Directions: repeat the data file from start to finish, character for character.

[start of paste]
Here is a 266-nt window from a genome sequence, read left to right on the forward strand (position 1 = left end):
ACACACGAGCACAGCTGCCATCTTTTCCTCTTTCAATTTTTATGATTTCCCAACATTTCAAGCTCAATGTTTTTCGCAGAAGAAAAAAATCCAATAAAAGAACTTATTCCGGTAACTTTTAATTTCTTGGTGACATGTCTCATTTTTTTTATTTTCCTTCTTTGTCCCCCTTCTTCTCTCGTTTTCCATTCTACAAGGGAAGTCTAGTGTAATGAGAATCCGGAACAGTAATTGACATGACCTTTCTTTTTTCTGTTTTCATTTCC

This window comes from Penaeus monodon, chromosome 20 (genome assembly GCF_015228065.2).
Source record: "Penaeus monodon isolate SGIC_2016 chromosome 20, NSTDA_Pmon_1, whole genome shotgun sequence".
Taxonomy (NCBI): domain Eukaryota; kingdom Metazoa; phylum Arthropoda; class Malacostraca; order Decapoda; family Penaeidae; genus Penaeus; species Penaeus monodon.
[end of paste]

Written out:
Here is a 266-nt window from a genome sequence, read left to right on the forward strand (position 1 = left end):
ACACACGAGCACAGCTGCCATCTTTTCCTCTTTCAATTTTTATGATTTCCCAACATTTCAAGCTCAATGTTTTTCGCAGAAGAAAAAAATCCAATAAAAGAACTTATTCCGGTAACTTTTAATTTCTTGGTGACATGTCTCATTTTTTTTATTTTCCTTCTTTGTCCCCCTTCTTCTCTCGTTTTCCATTCTACAAGGGAAGTCTAGTGTAATGAGAATCCGGAACAGTAATTGACATGACCTTTCTTTTTTCTGTTTTCATTTCC

This window comes from Penaeus monodon, chromosome 20 (genome assembly GCF_015228065.2).
Source record: "Penaeus monodon isolate SGIC_2016 chromosome 20, NSTDA_Pmon_1, whole genome shotgun sequence".
Taxonomy (NCBI): domain Eukaryota; kingdom Metazoa; phylum Arthropoda; class Malacostraca; order Decapoda; family Penaeidae; genus Penaeus; species Penaeus monodon.